Augusta-Richmond County residents have two big decisions to make Tuesday and it's sad to report that election officials expect only about 10-to-15 percent of registered voters to participate. That's about the same paltry percentage which turned out in three previous special elections on the 1-cent special local option sales tax.
The upside to a small turnout, however, is that because so few do vote, each vote is magnified in importance. In 1990 and 1995 this resulted in a huge approval for the penny tax.
We expect and hope that will be the case again Tuesday when voters will be asked to extend the sales tax for another five years. (As we explained in this space last Sunday, the other measure on the ballot, calling for a one-and-half mill property tax hike, should be rejected. City commissioners included this to fund infrastructure and drainage projects not covered in the penny tax because they didn't have the courage to make economies elsewhere. Turning the $59 million general obligation bond down might just compel them to make those long overdue savings.)
The 1-cent sales tax, however, has served this community well for more than a decade, the results of which can be seen in nearly every section of the city in improved road, drainage, cultural or recreation facilities.
This is what's so good about the penny levy - people can actually see their revenues at work. Through last July the tax approved in 1995 (and due to expire Dec. 31 if not renewed) brought in more than $128 million.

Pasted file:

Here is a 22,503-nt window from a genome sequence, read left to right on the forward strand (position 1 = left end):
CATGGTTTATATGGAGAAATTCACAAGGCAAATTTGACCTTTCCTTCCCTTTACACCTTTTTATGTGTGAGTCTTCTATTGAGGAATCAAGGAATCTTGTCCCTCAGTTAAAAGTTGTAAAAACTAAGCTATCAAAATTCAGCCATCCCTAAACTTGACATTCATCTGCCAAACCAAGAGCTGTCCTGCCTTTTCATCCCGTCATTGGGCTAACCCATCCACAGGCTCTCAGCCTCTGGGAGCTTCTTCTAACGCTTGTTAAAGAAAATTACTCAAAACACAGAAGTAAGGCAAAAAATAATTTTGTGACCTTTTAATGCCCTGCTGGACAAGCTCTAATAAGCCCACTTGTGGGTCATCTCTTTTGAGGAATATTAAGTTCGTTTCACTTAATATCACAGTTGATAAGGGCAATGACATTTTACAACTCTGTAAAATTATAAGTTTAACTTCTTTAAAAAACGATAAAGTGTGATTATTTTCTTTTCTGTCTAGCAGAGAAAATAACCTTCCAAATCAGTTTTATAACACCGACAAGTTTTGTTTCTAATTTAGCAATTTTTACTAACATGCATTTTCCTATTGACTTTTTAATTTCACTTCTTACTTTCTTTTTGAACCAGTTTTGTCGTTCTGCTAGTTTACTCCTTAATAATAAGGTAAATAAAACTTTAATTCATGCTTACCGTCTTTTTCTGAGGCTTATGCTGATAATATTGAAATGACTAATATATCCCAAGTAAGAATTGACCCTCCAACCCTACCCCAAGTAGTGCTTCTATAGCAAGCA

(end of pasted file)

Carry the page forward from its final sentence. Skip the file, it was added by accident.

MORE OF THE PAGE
If it's OK'd for the fourth time Tuesday, it's expected to raise another $143 million (and keep the city's sales taxes at seven cents on the dollar.)
Critically important constructs in the proposal include $20 million to get a start on designing and building a new judicial center; $20.6 million to improve and expand the fire department; $34.3 million for public buildings, including a new animal shelter and library upgrades; $59.4 million for roads, bridges, drainage and related infrastructure projects; and $15.3 million for cultural, recreational and historical projects.
Foes of the penny tax charge proponents with strong-arm tactics when they say if the sales tax goes down, property taxes will go up. But that's not strong-arming; it's telling the truth.
Projects in which multi-millions have already been invested would have to be abandoned if the 1 percent tax fails. That just can't be allowed to happen, which is why approval of the tax Tuesday is crucial not only to the future of our community, but to it's very stability.
It would be the height of irresponsibility to turn the tax down.